Bush tells Miers not to appear before House Judiciary

Miers' lawyer says a committee counsel was mistaken in his belief that Miers' appearance was confirmed.

By Alex Koppelman

Published July 11, 2007 7:40PM (EDT)

News just out in a statement from the House Judiciary Committee -- yesterday's assertion by the committee that former White House counsel Harriet Miers would appear before a judiciary subcommittee as scheduled on Thursday was wrong, and she will not in fact appear.

In a letter to committee chairman Rep. John Conyers Jr., D-Mich., and subcommittee chairwoman Rep. Linda Sanchez, D-Calif., Miers' lawyer, George T. Manning, writes,

"With all due respect, in my conversation with Elliot Mincberg, the majority committee counsel with whom I spoke, I did not confirm that Ms. Miers will appear on Thursday ... Rather, at committee counsel's suggestion, I discussed some logistical arrangements should Ms. Miers appear."

Manning also includes a letter written to him by Fred Fielding, the current White House counsel. In that letter, Fielding writes,

"I respectfully request that you inform Ms. Miers that the President has directed her not to appear."

Fielding says that the Department of Justice has informed him that "Ms. Miers has absolute immunity from compelled Congressional testimony as to matters occurring while she was a senior advisor to the President."

And in an ironic move sure to rankle Democrats, according to Fielding's letter the DOJ's opinion on the matter cites a 1999 opinion issued by then Attorney General Janet Reno in asserting that "[t]he President and his immediate advisors are absolutely immune from testimonial compulsion by a Congressional committee."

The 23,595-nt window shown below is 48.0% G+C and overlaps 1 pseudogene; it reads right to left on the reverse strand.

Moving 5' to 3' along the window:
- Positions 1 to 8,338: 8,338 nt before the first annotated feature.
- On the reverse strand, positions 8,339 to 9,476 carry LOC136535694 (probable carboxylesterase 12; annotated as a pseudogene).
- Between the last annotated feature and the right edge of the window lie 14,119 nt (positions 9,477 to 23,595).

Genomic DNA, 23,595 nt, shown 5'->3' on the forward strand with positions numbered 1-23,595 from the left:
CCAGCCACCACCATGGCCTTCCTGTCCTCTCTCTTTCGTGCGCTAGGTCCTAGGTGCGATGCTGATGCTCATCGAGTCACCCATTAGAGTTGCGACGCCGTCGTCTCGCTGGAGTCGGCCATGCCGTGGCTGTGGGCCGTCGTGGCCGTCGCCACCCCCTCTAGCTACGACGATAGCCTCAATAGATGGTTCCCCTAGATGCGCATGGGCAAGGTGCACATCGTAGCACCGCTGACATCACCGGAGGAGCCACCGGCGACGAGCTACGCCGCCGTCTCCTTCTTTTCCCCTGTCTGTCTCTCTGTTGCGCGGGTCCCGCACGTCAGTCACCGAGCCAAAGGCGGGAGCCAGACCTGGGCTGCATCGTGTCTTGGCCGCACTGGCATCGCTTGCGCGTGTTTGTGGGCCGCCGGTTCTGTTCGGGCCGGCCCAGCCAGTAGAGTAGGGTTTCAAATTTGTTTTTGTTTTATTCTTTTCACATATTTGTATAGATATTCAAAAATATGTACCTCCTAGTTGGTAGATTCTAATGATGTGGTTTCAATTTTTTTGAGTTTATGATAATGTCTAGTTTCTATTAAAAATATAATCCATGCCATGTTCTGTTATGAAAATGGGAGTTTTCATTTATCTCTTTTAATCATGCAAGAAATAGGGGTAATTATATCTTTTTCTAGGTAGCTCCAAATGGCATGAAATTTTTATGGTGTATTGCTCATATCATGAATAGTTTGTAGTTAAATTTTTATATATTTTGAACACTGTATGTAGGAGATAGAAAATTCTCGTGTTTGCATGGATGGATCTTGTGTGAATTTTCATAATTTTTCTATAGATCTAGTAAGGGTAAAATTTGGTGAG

In a letter sent in response, Conyers and Sanchez say they "are disappointed and very concerned ... Even if a witness intends to assert privilege in response to a subpoena, that intention to assert privilege does not obviate the obligation to appear."

Conyers and Sanchez also push back against the citation of Reno's opinion, writing,

"[E]ven the 1999 OLC opinion ... refers only to current White House advisers and not to former advisers and acknowledges that the courts might not agree with its conclusion. Such Justice Department opinions are not law, state only the Executive Branch's view of the law, and have no legal force whatsoever."

The letter also mentions the committee's avenue of recourse, a citation for contempt of Congress, and "strongly urge[s]" Manning "to reconsider, and to advise your client to appear."

Jonathan Godfrey, a spokesman for the committee, confirmed to Salon that the hearing will proceed tomorrow as scheduled, even if Miers -- thus far the only witness slated to appear -- does not show. Godfrey would not comment on whether a citation against Miers was under consideration, and would only say that Salon should "tune in" to the hearing, as the committee's next move would likely be discussed then.

Alex Koppelman

Alex Koppelman is a staff writer for Salon.

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